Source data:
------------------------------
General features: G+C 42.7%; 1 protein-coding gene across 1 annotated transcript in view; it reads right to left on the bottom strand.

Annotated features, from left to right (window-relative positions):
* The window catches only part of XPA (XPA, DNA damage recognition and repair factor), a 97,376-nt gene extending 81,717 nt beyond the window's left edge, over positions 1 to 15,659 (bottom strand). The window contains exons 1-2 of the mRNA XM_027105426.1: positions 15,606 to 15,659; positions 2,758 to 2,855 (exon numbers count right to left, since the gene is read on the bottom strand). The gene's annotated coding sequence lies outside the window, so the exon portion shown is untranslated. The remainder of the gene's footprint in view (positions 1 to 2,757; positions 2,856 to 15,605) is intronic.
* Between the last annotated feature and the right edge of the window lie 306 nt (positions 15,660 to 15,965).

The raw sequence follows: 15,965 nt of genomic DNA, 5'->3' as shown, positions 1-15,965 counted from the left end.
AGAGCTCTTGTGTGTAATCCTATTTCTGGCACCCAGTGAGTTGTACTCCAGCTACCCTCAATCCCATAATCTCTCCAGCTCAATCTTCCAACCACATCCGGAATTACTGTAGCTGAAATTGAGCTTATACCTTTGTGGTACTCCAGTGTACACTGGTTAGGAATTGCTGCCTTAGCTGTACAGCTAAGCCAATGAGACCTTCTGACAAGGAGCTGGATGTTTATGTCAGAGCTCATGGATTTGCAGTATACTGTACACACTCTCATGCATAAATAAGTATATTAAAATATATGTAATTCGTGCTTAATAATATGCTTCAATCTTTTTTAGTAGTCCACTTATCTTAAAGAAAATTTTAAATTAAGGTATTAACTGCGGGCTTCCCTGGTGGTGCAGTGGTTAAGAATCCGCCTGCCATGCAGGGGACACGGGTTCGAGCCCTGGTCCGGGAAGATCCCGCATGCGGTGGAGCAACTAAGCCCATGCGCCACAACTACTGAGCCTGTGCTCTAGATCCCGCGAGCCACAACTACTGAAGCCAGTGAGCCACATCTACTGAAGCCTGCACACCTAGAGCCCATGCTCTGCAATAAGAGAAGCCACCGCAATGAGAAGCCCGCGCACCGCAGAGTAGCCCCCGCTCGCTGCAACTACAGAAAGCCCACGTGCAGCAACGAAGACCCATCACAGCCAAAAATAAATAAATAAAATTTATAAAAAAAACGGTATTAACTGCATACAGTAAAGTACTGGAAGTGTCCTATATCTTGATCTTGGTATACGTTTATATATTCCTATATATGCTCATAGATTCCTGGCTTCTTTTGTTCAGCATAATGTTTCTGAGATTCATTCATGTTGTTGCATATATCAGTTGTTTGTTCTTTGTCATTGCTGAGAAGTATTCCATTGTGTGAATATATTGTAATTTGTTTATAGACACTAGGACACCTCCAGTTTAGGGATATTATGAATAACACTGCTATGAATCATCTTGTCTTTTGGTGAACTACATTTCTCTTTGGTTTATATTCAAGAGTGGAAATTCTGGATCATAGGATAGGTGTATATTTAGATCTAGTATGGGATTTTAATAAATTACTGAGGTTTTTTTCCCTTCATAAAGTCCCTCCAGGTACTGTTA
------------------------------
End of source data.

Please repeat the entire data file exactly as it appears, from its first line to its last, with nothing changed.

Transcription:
General features: G+C 42.7%; 1 protein-coding gene across 1 annotated transcript in view; it reads right to left on the bottom strand.

Annotated features, from left to right (window-relative positions):
* The window catches only part of XPA (XPA, DNA damage recognition and repair factor), a 97,376-nt gene extending 81,717 nt beyond the window's left edge, over positions 1 to 15,659 (bottom strand). The window contains exons 1-2 of the mRNA XM_027105426.1: positions 15,606 to 15,659; positions 2,758 to 2,855 (exon numbers count right to left, since the gene is read on the bottom strand). The gene's annotated coding sequence lies outside the window, so the exon portion shown is untranslated. The remainder of the gene's footprint in view (positions 1 to 2,757; positions 2,856 to 15,605) is intronic.
* Between the last annotated feature and the right edge of the window lie 306 nt (positions 15,660 to 15,965).

The raw sequence follows: 15,965 nt of genomic DNA, 5'->3' as shown, positions 1-15,965 counted from the left end.
AGAGCTCTTGTGTGTAATCCTATTTCTGGCACCCAGTGAGTTGTACTCCAGCTACCCTCAATCCCATAATCTCTCCAGCTCAATCTTCCAACCACATCCGGAATTACTGTAGCTGAAATTGAGCTTATACCTTTGTGGTACTCCAGTGTACACTGGTTAGGAATTGCTGCCTTAGCTGTACAGCTAAGCCAATGAGACCTTCTGACAAGGAGCTGGATGTTTATGTCAGAGCTCATGGATTTGCAGTATACTGTACACACTCTCATGCATAAATAAGTATATTAAAATATATGTAATTCGTGCTTAATAATATGCTTCAATCTTTTTTAGTAGTCCACTTATCTTAAAGAAAATTTTAAATTAAGGTATTAACTGCGGGCTTCCCTGGTGGTGCAGTGGTTAAGAATCCGCCTGCCATGCAGGGGACACGGGTTCGAGCCCTGGTCCGGGAAGATCCCGCATGCGGTGGAGCAACTAAGCCCATGCGCCACAACTACTGAGCCTGTGCTCTAGATCCCGCGAGCCACAACTACTGAAGCCAGTGAGCCACATCTACTGAAGCCTGCACACCTAGAGCCCATGCTCTGCAATAAGAGAAGCCACCGCAATGAGAAGCCCGCGCACCGCAGAGTAGCCCCCGCTCGCTGCAACTACAGAAAGCCCACGTGCAGCAACGAAGACCCATCACAGCCAAAAATAAATAAATAAAATTTATAAAAAAAACGGTATTAACTGCATACAGTAAAGTACTGGAAGTGTCCTATATCTTGATCTTGGTATACGTTTATATATTCCTATATATGCTCATAGATTCCTGGCTTCTTTTGTTCAGCATAATGTTTCTGAGATTCATTCATGTTGTTGCATATATCAGTTGTTTGTTCTTTGTCATTGCTGAGAAGTATTCCATTGTGTGAATATATTGTAATTTGTTTATAGACACTAGGACACCTCCAGTTTAGGGATATTATGAATAACACTGCTATGAATCATCTTGTCTTTTGGTGAACTACATTTCTCTTTGGTTTATATTCAAGAGTGGAAATTCTGGATCATAGGATAGGTGTATATTTAGATCTAGTATGGGATTTTAATAAATTACTGAGGTTTTTTTCCCTTCATAAAGTCCCTCCAGGTACTGTTA